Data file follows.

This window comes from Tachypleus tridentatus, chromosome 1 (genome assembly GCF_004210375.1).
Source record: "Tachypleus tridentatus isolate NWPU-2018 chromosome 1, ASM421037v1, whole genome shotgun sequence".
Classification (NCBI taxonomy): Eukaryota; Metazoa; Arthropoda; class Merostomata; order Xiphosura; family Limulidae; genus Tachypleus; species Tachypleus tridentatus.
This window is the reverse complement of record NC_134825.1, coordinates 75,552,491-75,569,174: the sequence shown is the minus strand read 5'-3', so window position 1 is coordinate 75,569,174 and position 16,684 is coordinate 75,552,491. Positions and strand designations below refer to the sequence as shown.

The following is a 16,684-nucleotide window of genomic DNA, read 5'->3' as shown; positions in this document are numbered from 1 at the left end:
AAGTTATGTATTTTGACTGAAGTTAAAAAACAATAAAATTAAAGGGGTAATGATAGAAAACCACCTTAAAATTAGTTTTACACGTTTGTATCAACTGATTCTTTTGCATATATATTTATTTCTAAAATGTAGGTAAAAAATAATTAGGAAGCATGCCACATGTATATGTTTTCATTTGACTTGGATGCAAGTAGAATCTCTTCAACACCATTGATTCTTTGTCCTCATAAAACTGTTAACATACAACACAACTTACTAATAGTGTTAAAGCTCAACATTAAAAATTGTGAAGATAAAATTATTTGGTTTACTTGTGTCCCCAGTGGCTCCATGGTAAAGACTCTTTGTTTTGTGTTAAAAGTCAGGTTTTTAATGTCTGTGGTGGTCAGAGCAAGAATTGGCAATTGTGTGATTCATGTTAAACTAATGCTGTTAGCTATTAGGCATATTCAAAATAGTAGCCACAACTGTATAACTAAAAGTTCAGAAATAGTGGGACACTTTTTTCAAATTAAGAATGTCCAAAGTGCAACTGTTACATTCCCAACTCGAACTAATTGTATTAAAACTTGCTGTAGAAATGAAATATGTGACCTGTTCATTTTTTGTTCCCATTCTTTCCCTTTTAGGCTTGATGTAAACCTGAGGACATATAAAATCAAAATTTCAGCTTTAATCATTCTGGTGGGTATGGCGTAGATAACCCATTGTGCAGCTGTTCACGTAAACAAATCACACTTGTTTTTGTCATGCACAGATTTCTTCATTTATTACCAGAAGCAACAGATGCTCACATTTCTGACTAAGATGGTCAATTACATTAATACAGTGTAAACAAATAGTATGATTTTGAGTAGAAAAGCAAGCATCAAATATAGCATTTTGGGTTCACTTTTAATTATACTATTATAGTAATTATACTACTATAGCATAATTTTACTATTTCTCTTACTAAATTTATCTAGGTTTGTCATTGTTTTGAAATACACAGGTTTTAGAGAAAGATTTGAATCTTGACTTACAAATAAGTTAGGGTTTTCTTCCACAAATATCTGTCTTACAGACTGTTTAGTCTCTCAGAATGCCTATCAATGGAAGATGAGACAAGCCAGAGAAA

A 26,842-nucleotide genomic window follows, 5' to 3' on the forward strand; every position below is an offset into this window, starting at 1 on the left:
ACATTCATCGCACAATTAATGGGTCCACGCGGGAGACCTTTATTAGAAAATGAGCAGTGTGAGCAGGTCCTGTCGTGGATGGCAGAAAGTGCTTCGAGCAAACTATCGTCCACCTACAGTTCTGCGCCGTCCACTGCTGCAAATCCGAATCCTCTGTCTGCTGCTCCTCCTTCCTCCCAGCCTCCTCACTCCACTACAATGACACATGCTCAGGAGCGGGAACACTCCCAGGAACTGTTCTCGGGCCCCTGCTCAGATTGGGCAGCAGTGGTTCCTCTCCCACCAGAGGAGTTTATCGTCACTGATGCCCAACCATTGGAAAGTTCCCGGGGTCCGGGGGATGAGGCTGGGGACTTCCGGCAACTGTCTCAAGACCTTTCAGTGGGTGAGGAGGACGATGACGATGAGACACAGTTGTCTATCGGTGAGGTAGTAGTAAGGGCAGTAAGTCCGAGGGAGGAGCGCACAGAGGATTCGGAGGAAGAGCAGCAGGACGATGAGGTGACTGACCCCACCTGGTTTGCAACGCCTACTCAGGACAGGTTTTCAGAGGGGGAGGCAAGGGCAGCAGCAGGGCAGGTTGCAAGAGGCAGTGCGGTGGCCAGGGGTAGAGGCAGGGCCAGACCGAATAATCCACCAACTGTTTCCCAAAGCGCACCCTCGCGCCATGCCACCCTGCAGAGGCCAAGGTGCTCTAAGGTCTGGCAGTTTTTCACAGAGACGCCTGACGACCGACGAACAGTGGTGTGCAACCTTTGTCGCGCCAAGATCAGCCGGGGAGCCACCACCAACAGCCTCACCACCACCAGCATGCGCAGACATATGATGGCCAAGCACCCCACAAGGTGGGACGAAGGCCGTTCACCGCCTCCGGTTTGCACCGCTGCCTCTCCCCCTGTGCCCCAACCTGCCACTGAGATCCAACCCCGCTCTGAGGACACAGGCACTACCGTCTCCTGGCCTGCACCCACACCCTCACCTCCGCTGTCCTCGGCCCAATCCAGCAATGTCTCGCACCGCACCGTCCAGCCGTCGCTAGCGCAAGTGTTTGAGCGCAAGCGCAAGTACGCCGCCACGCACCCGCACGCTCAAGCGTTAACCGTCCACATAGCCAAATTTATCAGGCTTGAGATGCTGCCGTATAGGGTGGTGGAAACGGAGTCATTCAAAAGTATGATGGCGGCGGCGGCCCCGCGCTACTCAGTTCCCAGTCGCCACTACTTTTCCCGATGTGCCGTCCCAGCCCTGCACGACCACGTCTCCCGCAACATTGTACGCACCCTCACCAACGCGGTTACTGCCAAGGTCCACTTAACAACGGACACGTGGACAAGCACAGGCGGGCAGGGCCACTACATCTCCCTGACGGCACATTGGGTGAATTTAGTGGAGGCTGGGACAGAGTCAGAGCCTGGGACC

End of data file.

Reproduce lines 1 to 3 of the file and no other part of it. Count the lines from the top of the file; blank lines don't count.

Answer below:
This window comes from Tachypleus tridentatus, chromosome 1 (genome assembly GCF_004210375.1).
Source record: "Tachypleus tridentatus isolate NWPU-2018 chromosome 1, ASM421037v1, whole genome shotgun sequence".
Classification (NCBI taxonomy): Eukaryota; Metazoa; Arthropoda; class Merostomata; order Xiphosura; family Limulidae; genus Tachypleus; species Tachypleus tridentatus.